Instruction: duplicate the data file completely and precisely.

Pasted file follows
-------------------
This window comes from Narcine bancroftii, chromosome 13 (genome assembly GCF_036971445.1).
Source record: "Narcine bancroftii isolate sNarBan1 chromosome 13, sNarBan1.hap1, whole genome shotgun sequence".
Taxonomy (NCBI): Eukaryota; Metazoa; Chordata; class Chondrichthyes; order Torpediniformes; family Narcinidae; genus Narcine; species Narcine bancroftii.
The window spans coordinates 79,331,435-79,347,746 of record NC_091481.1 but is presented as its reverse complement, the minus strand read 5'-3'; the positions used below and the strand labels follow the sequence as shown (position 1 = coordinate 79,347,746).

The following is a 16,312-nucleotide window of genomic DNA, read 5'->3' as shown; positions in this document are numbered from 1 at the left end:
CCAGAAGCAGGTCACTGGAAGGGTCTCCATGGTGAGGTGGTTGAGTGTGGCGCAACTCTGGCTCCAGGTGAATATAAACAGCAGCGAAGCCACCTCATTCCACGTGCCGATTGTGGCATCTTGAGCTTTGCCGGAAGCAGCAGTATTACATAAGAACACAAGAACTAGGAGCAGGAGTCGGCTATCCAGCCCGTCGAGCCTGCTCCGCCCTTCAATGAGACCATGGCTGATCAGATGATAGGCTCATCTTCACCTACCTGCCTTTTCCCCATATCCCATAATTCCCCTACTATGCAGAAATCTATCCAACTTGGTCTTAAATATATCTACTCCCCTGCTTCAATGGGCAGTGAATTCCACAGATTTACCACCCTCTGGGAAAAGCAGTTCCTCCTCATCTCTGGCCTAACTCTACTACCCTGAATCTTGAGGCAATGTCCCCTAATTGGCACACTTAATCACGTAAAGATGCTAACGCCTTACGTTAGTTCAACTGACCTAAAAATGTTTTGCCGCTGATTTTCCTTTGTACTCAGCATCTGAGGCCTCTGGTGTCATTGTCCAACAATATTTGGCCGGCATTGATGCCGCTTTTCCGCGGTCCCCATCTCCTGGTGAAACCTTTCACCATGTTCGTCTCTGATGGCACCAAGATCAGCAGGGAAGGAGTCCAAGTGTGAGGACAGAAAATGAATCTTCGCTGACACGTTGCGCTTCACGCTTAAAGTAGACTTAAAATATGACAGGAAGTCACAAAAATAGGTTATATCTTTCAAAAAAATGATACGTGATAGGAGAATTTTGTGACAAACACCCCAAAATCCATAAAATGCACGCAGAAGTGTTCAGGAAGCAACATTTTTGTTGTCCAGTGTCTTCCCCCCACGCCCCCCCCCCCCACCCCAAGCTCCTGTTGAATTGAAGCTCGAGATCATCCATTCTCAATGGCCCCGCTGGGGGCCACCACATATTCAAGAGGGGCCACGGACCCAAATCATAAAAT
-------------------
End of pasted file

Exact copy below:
This window comes from Narcine bancroftii, chromosome 13 (genome assembly GCF_036971445.1).
Source record: "Narcine bancroftii isolate sNarBan1 chromosome 13, sNarBan1.hap1, whole genome shotgun sequence".
Taxonomy (NCBI): Eukaryota; Metazoa; Chordata; class Chondrichthyes; order Torpediniformes; family Narcinidae; genus Narcine; species Narcine bancroftii.
The window spans coordinates 79,331,435-79,347,746 of record NC_091481.1 but is presented as its reverse complement, the minus strand read 5'-3'; the positions used below and the strand labels follow the sequence as shown (position 1 = coordinate 79,347,746).

The following is a 16,312-nucleotide window of genomic DNA, read 5'->3' as shown; positions in this document are numbered from 1 at the left end:
CCAGAAGCAGGTCACTGGAAGGGTCTCCATGGTGAGGTGGTTGAGTGTGGCGCAACTCTGGCTCCAGGTGAATATAAACAGCAGCGAAGCCACCTCATTCCACGTGCCGATTGTGGCATCTTGAGCTTTGCCGGAAGCAGCAGTATTACATAAGAACACAAGAACTAGGAGCAGGAGTCGGCTATCCAGCCCGTCGAGCCTGCTCCGCCCTTCAATGAGACCATGGCTGATCAGATGATAGGCTCATCTTCACCTACCTGCCTTTTCCCCATATCCCATAATTCCCCTACTATGCAGAAATCTATCCAACTTGGTCTTAAATATATCTACTCCCCTGCTTCAATGGGCAGTGAATTCCACAGATTTACCACCCTCTGGGAAAAGCAGTTCCTCCTCATCTCTGGCCTAACTCTACTACCCTGAATCTTGAGGCAATGTCCCCTAATTGGCACACTTAATCACGTAAAGATGCTAACGCCTTACGTTAGTTCAACTGACCTAAAAATGTTTTGCCGCTGATTTTCCTTTGTACTCAGCATCTGAGGCCTCTGGTGTCATTGTCCAACAATATTTGGCCGGCATTGATGCCGCTTTTCCGCGGTCCCCATCTCCTGGTGAAACCTTTCACCATGTTCGTCTCTGATGGCACCAAGATCAGCAGGGAAGGAGTCCAAGTGTGAGGACAGAAAATGAATCTTCGCTGACACGTTGCGCTTCACGCTTAAAGTAGACTTAAAATATGACAGGAAGTCACAAAAATAGGTTATATCTTTCAAAAAAATGATACGTGATAGGAGAATTTTGTGACAAACACCCCAAAATCCATAAAATGCACGCAGAAGTGTTCAGGAAGCAACATTTTTGTTGTCCAGTGTCTTCCCCCCACGCCCCCCCCCCCCACCCCAAGCTCCTGTTGAATTGAAGCTCGAGATCATCCATTCTCAATGGCCCCGCTGGGGGCCACCACATATTCAAGAGGGGCCACGGACCCAAATCATAAAAT